BlueBorne

Security Company Armis has discovered a collection of eight exploits called BlueBorne. It can permit an attacker access to your phone without touching it. The attack can allow access to computers and mobiles, even IoT devices. IoT operating systems including Android, iOS, windows, and Linux and the devices using them. BlueBorn allows the attackers to dominate devices, access corporate data and networks, penetrate secure “air gapped” networks, and spread malware laterally to adjacent devices. Armis reported this destructibility.

About BlueBorne

BlueBorne is an attack vector by which hackers can leverage Bluetooth connections to penetrate and take complete control over targeted devices. Bluetooth The attack does not require the aimed device to be matched to the attacker’s device. Armis believes much more destructibility await discovery in the various platforms using Bluetooth. This destructiveness is fully operational and can be exploited successfully. The BlueBorne attack vector can be used to conduct a large range of offenses, including remote code execution as well as man-in-the-middle attacks.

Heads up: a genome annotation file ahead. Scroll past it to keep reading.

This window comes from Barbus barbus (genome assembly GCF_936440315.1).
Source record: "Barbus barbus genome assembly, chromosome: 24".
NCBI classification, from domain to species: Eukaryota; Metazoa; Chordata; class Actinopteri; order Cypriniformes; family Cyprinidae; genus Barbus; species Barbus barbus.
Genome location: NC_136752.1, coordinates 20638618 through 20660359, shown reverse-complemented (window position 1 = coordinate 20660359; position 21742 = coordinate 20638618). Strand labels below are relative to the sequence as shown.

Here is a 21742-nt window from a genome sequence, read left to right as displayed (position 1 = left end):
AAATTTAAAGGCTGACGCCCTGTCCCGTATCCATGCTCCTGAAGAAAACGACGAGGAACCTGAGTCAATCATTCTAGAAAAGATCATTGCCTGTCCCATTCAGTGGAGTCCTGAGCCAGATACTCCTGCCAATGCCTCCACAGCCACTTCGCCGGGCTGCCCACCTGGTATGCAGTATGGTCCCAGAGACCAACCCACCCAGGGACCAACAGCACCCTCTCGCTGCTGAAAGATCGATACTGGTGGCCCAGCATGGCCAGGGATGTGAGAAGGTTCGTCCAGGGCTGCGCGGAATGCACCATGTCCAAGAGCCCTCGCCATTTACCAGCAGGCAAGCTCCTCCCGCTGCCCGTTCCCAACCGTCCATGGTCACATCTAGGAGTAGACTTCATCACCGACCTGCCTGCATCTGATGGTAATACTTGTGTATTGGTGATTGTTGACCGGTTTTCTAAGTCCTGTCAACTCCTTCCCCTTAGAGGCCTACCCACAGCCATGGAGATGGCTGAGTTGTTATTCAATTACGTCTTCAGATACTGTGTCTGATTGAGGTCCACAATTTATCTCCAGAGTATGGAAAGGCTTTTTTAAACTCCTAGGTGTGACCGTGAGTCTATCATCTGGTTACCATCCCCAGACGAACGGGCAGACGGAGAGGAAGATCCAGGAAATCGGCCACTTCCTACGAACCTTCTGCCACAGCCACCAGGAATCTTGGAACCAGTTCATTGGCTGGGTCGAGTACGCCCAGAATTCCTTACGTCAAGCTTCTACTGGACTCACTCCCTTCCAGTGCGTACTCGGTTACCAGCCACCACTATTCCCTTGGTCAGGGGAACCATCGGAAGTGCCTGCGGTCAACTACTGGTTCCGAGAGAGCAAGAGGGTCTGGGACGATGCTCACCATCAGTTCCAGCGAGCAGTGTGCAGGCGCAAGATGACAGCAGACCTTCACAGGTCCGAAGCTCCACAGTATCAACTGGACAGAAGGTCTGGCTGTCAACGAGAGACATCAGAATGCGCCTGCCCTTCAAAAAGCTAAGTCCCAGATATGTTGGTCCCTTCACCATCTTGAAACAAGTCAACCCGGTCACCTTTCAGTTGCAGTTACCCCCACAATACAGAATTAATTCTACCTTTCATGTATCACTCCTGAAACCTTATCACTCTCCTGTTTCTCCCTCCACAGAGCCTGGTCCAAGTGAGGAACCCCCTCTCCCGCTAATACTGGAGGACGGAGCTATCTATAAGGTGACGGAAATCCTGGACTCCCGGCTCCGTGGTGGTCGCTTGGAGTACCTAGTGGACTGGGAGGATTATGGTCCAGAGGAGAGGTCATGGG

What is the threat?

The BlueBorne attack vector has several qualities which can destructive when combined. By spreading in the air, BlueBorne aims the weakest point in the network’s defense and the only one that no security measure protects. Spreading from device to device via air also makes BlueBorne infectious. Unfortunately, this set of capabilities is extremely desirable to a hacker. BlueBorne can serve any malicious objective, such as cyber espionage, data theft, ransomware, and even creating large botnets out of IoT devices or mobile devices.

The next step is a set of code executions that allows for control of the device. “This vulnerability resides in the Bluetooth Network Encapsulation Protocol (BNEP) service, which enables internet sharing over a Bluetooth connection (tethering). Due to a flaw in the BNEP service, a hacker can trigger a surgical memory corruption, which is easy to exploit and enables him to run code on the device, effectively granting him complete control,” mentioned the researchers.

How to be secured?

You can keep all your devices updated regularly and be wary of older IoT devices. In most cases, the problems associated with BlueBorn vectors should be patched by major players in the electronics space but less popular devices could still be vulnerable to attack.